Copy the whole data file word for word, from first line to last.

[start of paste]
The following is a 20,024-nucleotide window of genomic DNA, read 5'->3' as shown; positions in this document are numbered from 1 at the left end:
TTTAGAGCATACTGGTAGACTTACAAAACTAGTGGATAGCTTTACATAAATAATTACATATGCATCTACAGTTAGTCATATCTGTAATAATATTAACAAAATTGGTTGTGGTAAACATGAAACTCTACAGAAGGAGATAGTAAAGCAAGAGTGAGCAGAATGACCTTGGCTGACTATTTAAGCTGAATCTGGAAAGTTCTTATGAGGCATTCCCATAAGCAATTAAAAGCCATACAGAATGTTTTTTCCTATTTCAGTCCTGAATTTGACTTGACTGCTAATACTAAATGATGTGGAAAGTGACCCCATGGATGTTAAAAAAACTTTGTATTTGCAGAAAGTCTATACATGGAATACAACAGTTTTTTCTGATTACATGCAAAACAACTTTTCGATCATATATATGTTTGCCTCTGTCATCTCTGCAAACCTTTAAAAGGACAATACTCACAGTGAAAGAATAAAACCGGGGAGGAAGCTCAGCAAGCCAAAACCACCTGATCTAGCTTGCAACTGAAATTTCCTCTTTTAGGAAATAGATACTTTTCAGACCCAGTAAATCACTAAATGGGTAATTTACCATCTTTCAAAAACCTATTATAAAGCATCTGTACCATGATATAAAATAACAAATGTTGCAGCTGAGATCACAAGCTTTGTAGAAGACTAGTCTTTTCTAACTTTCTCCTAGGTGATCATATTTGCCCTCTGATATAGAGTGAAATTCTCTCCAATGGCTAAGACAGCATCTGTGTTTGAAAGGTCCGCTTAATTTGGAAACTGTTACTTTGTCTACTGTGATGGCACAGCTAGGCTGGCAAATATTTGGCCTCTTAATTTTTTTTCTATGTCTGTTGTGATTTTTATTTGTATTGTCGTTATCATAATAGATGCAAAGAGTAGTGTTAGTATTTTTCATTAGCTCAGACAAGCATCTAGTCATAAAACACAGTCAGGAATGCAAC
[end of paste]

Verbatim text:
The following is a 20,024-nucleotide window of genomic DNA, read 5'->3' as shown; positions in this document are numbered from 1 at the left end:
TTTAGAGCATACTGGTAGACTTACAAAACTAGTGGATAGCTTTACATAAATAATTACATATGCATCTACAGTTAGTCATATCTGTAATAATATTAACAAAATTGGTTGTGGTAAACATGAAACTCTACAGAAGGAGATAGTAAAGCAAGAGTGAGCAGAATGACCTTGGCTGACTATTTAAGCTGAATCTGGAAAGTTCTTATGAGGCATTCCCATAAGCAATTAAAAGCCATACAGAATGTTTTTTCCTATTTCAGTCCTGAATTTGACTTGACTGCTAATACTAAATGATGTGGAAAGTGACCCCATGGATGTTAAAAAAACTTTGTATTTGCAGAAAGTCTATACATGGAATACAACAGTTTTTTCTGATTACATGCAAAACAACTTTTCGATCATATATATGTTTGCCTCTGTCATCTCTGCAAACCTTTAAAAGGACAATACTCACAGTGAAAGAATAAAACCGGGGAGGAAGCTCAGCAAGCCAAAACCACCTGATCTAGCTTGCAACTGAAATTTCCTCTTTTAGGAAATAGATACTTTTCAGACCCAGTAAATCACTAAATGGGTAATTTACCATCTTTCAAAAACCTATTATAAAGCATCTGTACCATGATATAAAATAACAAATGTTGCAGCTGAGATCACAAGCTTTGTAGAAGACTAGTCTTTTCTAACTTTCTCCTAGGTGATCATATTTGCCCTCTGATATAGAGTGAAATTCTCTCCAATGGCTAAGACAGCATCTGTGTTTGAAAGGTCCGCTTAATTTGGAAACTGTTACTTTGTCTACTGTGATGGCACAGCTAGGCTGGCAAATATTTGGCCTCTTAATTTTTTTTCTATGTCTGTTGTGATTTTTATTTGTATTGTCGTTATCATAATAGATGCAAAGAGTAGTGTTAGTATTTTTCATTAGCTCAGACAAGCATCTAGTCATAAAACACAGTCAGGAATGCAAC